The little reader, reading @newtonfreelibrary

One of the things that always makes me eager to finish my end-term grading piles are the piles of books I’ve stockpiled for summer. You might think grading piles of exams and essays would make me grow sour on reading, but actually the opposite is true. The more student writing I read, the more I want to immerse myself in writing done by professionals.

To me, reading is like watering a plant. It’s true that my brain won’t die if I don’t read books, essays, and articles on a wide range of topics, but I sincerely believe it will start to shrivel. Throughout the semester, I try to read at least a little bit every day, and I intentionally try to be as eclectic as possible in my choices. The point of reading isn’t to underscore the things you already know; it’s to stretch your thinking in new directions.

Elliptical staircase

I make a habit of keeping my phone nearby when I listen to public radio so I can quickly lookup and add to my Goodreads “to-read” list (and then request from the library) any titles mentioned that pique my curiosity, and I do the same whenever I watch or read the news. The people I most admire are the ones who never stop learning, and the way I feed my inner lifelong learner is through a long queue of library books.

I encounter a surprising number of would-be writers who claim they hate to read, arguing that reading others’ work will only drown out their own voice. To me, this is a ludicrous claim. Writers improve not through isolation but immersion. Just as would-be musicians can easily name their favorite bands, would-be writers should be well-versed in the words and ideas of others. Writing isn’t about speaking into a vacuum; it’s about jumping into a conversation, so it helps to be well-read (and thus well-conversant) on a variety of topics.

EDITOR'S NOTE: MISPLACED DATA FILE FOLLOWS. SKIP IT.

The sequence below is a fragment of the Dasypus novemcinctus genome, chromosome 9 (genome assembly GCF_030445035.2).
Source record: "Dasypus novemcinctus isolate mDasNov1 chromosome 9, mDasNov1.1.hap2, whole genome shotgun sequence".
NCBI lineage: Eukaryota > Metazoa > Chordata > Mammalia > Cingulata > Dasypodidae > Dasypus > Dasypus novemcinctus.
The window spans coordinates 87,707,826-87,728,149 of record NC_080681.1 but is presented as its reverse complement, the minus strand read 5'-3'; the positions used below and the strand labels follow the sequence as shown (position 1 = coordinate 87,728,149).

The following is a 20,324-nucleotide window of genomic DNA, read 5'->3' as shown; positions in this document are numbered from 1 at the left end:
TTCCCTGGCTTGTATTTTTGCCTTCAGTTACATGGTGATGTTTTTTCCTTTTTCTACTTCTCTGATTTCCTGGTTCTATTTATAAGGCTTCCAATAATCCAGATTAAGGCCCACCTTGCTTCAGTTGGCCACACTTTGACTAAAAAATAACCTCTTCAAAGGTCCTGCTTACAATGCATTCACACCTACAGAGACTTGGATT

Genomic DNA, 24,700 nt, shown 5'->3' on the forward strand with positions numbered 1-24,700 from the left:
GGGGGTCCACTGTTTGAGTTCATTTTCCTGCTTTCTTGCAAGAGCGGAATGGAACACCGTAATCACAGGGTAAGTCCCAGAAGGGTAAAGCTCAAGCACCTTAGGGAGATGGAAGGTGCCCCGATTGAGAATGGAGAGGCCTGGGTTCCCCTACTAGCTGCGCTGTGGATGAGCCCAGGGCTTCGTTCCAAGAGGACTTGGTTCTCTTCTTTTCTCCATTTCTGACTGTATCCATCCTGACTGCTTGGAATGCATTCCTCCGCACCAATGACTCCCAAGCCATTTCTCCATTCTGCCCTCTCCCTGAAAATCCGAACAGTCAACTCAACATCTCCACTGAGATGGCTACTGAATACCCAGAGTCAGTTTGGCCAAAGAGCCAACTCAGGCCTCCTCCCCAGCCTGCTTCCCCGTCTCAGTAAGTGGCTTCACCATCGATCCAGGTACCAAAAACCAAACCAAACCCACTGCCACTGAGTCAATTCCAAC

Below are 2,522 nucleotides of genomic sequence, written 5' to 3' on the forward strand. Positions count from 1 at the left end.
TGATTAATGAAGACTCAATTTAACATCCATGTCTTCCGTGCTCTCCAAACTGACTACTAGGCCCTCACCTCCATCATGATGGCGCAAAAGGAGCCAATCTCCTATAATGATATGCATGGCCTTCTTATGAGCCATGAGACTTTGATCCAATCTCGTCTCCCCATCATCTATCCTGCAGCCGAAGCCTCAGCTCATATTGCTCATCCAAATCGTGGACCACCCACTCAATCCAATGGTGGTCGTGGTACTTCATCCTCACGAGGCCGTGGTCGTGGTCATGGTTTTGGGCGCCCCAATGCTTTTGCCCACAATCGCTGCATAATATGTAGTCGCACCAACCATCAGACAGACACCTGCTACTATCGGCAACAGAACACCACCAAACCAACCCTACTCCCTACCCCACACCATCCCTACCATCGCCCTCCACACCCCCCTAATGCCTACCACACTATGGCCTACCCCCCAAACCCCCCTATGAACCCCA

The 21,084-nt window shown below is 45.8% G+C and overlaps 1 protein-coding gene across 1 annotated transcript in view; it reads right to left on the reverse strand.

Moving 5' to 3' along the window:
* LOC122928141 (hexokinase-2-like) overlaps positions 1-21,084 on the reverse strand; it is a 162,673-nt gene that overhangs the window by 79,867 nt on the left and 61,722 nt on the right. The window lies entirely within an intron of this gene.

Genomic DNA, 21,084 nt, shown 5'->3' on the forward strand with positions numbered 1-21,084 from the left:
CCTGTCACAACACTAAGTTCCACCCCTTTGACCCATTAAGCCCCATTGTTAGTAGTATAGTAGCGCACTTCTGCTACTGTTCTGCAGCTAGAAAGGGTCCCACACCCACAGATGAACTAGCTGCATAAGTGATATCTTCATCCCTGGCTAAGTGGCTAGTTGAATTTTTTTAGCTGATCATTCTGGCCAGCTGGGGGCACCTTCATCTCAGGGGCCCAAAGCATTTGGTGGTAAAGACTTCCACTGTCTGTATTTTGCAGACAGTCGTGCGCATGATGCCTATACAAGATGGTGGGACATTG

Origami cranes from above

So, what’s currently on my reading pile? At the moment I’m hurrying to finish Elizabeth Warren’s latest book before it’s due back at the library, and I’m looking forward to the other checkouts in my bag: Perfect Strangers, Roseann Sdoia’s memoir of the Boston Marathon bombing; Born a Crime, Trevor Noah’s memoir from his South African childhood; and The Nature Fix, Florence Williams’ exploration of the science behind nature’s curative powers. After that, I’ll read whichever of the books I’ve requested from the library shows up first: a series of summer surprises to keep my brain fed until fall.

Cosmic kitty

Yesterday afternoon I submitted end-term grades for my latest online term…and just like that, my summer has officially started. For the next two months, I’m not teaching anywhere: not face-to-face, and not online. For the next two months, I’m officially “off.”

Green goblin